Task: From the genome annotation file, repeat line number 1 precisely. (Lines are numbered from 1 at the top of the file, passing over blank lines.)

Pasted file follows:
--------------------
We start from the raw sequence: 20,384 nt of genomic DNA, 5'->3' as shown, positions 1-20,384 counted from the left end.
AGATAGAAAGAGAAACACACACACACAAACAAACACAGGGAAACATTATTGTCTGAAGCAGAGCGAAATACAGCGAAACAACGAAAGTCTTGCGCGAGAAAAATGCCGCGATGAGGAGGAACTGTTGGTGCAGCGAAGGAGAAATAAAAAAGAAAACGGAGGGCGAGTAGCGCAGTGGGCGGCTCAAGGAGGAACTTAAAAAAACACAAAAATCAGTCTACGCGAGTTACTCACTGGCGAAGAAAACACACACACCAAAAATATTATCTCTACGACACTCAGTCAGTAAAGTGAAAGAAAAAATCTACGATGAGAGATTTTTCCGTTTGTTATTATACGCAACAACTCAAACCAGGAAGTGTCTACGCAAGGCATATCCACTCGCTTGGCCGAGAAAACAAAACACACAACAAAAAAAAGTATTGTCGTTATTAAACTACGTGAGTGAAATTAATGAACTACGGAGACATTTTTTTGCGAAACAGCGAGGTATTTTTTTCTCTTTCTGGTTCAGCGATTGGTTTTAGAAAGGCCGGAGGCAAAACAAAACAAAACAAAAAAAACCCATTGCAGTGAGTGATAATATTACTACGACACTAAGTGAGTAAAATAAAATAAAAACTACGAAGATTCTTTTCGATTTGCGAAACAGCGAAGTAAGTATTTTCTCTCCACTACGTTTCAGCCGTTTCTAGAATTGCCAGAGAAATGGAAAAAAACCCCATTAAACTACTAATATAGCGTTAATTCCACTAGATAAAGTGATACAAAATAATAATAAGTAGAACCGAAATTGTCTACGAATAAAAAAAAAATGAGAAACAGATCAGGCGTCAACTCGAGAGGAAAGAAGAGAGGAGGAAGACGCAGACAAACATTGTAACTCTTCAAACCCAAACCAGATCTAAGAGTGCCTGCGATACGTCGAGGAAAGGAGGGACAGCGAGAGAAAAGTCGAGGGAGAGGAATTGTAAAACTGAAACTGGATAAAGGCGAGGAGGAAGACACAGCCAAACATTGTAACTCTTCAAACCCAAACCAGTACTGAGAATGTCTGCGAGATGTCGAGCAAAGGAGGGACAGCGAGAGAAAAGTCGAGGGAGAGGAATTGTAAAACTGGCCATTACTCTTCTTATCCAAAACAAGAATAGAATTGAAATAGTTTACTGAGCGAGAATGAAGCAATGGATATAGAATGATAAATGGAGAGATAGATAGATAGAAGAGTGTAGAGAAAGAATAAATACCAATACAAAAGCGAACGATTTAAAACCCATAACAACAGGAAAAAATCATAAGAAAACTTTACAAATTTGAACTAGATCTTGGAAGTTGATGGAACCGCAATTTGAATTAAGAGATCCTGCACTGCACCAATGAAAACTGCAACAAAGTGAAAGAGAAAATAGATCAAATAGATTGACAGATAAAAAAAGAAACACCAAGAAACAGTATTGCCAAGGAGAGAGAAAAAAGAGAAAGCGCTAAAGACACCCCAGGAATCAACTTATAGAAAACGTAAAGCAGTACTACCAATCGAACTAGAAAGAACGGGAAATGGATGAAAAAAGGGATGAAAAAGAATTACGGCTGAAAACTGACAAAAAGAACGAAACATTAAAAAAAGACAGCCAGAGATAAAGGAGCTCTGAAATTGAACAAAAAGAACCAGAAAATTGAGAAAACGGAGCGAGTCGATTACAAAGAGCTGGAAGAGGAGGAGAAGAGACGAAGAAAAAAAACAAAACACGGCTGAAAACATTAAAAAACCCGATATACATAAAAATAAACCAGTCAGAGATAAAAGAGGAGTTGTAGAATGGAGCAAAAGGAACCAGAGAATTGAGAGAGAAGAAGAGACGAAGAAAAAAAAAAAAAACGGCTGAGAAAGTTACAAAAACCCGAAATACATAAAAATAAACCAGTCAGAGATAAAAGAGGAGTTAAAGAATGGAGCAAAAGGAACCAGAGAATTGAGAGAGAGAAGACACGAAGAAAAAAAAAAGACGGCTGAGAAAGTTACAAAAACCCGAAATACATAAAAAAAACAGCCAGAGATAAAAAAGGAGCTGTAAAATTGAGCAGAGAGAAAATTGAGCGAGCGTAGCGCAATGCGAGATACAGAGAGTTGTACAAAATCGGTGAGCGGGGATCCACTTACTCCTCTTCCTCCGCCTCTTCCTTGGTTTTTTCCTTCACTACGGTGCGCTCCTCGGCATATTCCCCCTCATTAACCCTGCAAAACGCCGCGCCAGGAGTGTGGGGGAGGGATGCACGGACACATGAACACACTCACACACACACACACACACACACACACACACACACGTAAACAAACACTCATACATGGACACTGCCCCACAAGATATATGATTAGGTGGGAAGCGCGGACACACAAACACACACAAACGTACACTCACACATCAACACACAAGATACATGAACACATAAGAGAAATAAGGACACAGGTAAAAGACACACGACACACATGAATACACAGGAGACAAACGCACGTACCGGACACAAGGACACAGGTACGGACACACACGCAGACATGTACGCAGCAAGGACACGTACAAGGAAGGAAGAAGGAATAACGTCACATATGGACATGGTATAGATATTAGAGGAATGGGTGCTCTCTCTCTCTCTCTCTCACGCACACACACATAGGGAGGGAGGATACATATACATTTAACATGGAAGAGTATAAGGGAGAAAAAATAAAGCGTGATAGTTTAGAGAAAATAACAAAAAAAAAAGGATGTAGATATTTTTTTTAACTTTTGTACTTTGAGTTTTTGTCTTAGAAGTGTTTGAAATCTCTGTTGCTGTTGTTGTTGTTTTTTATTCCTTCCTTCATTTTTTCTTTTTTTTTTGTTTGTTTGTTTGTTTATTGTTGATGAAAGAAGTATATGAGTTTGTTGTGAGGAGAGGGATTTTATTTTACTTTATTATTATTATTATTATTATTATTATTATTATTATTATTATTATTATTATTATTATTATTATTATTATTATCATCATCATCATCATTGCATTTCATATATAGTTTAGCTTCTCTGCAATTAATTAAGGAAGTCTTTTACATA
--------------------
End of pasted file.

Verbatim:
We start from the raw sequence: 20,384 nt of genomic DNA, 5'->3' as shown, positions 1-20,384 counted from the left end.